• Jaundice (jaundice)
  • Delay in growth

TORCH Check Alert

The TORCH test is carried out to detect antibodies that are new or have been produced by the body. The antibodies are IgM and IgG for TORCH. A positive result for the TORCH test does not necessarily mean you are experiencing an infection from a disease that belongs to the TORCH category.

If the IgM result is positive, it means that an infection is currently occurring. If the IgG result is positive, then there can be two possibilities, namely having had an infection or having had a vaccine for TORCH. Meanwhile, if both antibodies are positive, the doctor will perform another examination to confirm the presence or absence of infection.

It's a good idea to consult a doctor for the results of the TORCH examination, so that early treatment to prevent complications can be carried out.

Before TORCH Check

The TORCH check is a simple check, so it generally doesn't require any special preparation. However, the patient needs to tell the doctor if he is suffering from a disease, even if it is not a disease that belongs to the TORCH category.

Patients should also notify their doctor if they are taking certain medications. If needed, the doctor will ask the patient to fast and stop taking medicines for a while.

TORCH Check Procedure

The TORCH examination procedure is quite simple, which focuses on blood sampling and antibody detection. This examination can be done at the nearest clinic or hospital. The stages take place as follows:

  • The doctor will sterilize the body part where the blood sample will be taken. Usually, a blood sample will be taken from a vein in the arm.
  • The doctor will tie the upper arm using a special tool so that the veins in the arm are bulged and clearly visible.
  • The doctor will then insert a needle into the vein and insert a sterile tube to collect the blood sample.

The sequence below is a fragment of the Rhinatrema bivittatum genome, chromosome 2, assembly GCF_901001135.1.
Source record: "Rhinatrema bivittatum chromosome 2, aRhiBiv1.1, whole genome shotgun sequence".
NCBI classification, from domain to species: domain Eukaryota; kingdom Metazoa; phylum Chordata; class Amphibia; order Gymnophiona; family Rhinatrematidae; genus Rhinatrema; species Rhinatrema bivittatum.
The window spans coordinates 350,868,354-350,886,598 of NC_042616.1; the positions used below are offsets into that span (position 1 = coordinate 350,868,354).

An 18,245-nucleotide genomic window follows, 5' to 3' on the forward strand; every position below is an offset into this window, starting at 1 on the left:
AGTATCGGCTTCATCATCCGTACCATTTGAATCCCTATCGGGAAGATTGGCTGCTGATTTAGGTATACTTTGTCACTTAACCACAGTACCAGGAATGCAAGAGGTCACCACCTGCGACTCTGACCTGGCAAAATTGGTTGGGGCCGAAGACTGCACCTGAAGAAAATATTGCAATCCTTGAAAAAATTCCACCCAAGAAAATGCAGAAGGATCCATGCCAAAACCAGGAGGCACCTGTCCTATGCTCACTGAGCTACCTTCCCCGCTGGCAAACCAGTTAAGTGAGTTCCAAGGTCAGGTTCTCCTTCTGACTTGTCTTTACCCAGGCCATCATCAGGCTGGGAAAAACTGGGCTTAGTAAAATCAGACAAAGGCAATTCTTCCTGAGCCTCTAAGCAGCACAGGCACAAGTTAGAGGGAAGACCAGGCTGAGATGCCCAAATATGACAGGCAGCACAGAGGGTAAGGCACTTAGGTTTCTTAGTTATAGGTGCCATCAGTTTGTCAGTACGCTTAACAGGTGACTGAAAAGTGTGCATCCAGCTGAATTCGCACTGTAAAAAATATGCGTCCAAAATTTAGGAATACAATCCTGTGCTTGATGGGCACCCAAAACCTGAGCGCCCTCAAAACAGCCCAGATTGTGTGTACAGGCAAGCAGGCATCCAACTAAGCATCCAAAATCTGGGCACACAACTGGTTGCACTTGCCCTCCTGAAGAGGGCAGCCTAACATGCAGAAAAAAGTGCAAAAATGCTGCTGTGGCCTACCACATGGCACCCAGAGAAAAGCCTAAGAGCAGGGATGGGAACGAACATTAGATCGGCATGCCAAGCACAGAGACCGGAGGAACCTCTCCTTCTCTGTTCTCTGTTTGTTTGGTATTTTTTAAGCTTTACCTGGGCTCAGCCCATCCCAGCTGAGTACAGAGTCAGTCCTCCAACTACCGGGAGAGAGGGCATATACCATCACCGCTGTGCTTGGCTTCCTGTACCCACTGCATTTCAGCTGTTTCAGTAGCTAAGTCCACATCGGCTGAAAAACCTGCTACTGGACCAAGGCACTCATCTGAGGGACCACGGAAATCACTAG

• The band on the arm will be released so that the blood can flow automatically into the sample tube.
  • Once it is enough, the doctor will remove the needle and put a bandage on the needle puncture point.

Blood samples that have been taken will be taken to the laboratory to be checked for IgM and IgG TORCH. Through the results of the examination, the doctor will assess whether the patient is, has, or does not have an infection.

After TORCH Check

If the patient is suspected to be positive for a disease classified as TORCH, the doctor will recommend the patient to undergo another examination to confirm the diagnosis. Some follow-up examinations that can be carried out after the TORCH examination are:

  • Lumbar puncture test, to detect toxoplasmosis, rubella, and herpes simplex virus infections in the central nervous system
  • Skin lesion culture test, to detect herpes simplex virus infection
  • Urine culture test, to detect c ytomegalovirus infection

If the diagnosis is confirmed, the doctor will determine the appropriate treatment according to the patient's condition.

TORCH Examination Complications

The TORCH check is a simple and generally safe check. However, taking a blood sample in the TORCH examination can still cause a number of complications, such as redness at the blood sampling site, pain, or bruising.